If the amendment by U.S. Sen. Jim DeMint had remained in the bill, tall fencing to stop illegal immigrants and smugglers on foot would have been installed along 700 miles of border _ a plan that many officials and residents along the Southwest border have opposed.
DeMint's provision, which was dropped this week, said 300 miles of low-rise vehicle barriers and virtual fencing planned for the area could not count toward the 700 miles of barrier the U.S. government had promised to build. Virtual fencing includes technologies such as cameras and sensors.
"The DeMint amendment represented an unproductive and inefficient border security strategy," U.S. Rep. Henry Cuellar said in a prepared statement Thursday. "We need to invest and secure our border and our land ports without being tied down to an amendment that is out of touch with border needs."
Cuellar, a Laredo Democrat, said DeMint's proposal would have cost $6.5 million, money Cuellar said was better spent on other border security measures.
At the end of June approximately 633 miles of pedestrian and vehicle barriers had been completed along the 2,100-mile border. Many of the gaps in the fencing are in Texas where landowners continue to fight the government.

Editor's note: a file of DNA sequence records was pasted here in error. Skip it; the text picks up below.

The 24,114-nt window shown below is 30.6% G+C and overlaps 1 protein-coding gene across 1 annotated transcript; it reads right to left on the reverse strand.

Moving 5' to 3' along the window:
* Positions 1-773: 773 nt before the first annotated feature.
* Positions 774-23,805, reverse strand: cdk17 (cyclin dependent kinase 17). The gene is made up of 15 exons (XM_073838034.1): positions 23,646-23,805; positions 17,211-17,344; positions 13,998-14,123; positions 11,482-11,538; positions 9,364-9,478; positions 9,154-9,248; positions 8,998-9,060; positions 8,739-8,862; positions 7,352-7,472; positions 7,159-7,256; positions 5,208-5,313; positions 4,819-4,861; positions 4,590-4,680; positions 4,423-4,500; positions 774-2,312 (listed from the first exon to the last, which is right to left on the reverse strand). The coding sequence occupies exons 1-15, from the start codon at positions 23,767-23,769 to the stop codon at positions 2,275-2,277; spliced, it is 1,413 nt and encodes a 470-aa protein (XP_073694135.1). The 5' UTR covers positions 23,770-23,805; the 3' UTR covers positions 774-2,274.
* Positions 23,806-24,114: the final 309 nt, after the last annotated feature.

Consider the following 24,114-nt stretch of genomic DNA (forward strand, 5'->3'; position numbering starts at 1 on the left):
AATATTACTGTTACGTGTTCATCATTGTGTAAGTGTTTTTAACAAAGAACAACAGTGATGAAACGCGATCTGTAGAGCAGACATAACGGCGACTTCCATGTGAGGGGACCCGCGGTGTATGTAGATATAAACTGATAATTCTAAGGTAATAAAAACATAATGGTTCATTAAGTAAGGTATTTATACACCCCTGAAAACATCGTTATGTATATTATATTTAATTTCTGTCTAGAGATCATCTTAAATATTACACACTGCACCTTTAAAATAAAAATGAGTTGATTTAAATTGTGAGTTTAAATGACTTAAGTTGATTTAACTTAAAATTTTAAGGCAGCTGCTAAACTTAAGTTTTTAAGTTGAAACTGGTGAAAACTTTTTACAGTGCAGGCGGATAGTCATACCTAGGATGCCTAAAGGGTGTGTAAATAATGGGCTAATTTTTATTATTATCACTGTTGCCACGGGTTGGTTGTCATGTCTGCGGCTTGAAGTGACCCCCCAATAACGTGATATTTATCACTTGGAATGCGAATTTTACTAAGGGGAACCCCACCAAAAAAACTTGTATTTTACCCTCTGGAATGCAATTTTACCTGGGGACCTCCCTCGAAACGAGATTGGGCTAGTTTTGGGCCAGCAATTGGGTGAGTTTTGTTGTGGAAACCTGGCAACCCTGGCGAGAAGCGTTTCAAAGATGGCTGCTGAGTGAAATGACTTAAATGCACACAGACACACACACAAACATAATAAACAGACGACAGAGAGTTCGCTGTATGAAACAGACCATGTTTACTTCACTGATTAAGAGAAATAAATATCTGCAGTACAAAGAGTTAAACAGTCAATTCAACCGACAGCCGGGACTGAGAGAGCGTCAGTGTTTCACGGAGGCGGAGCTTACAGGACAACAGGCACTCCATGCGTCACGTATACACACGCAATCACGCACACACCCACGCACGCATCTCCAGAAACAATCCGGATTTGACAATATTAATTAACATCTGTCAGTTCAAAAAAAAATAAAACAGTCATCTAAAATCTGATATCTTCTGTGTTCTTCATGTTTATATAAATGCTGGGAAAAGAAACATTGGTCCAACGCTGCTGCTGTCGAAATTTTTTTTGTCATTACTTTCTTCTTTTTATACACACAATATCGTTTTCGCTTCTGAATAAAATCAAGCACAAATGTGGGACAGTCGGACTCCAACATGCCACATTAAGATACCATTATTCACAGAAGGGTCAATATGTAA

A federal judge was scheduled Friday to hear updates on several cases that are expected to go to trial next year to determine how much compensation the government would have to pay landowners for using their property.
The provision by DeMint, a South Carolina Republican, was not included in the House version of the $42.8 billion spending bill and was expected to be stripped during conference when the two bills were melded.
Seven border state congressmen asked the House leadership in July to strip the amendment from the final bill.
The General Accounting Office reported last month that maintaining the border fence would cost $6.5 billion during the next 20 years. That would be on top of the $2.4 billion spent to build it.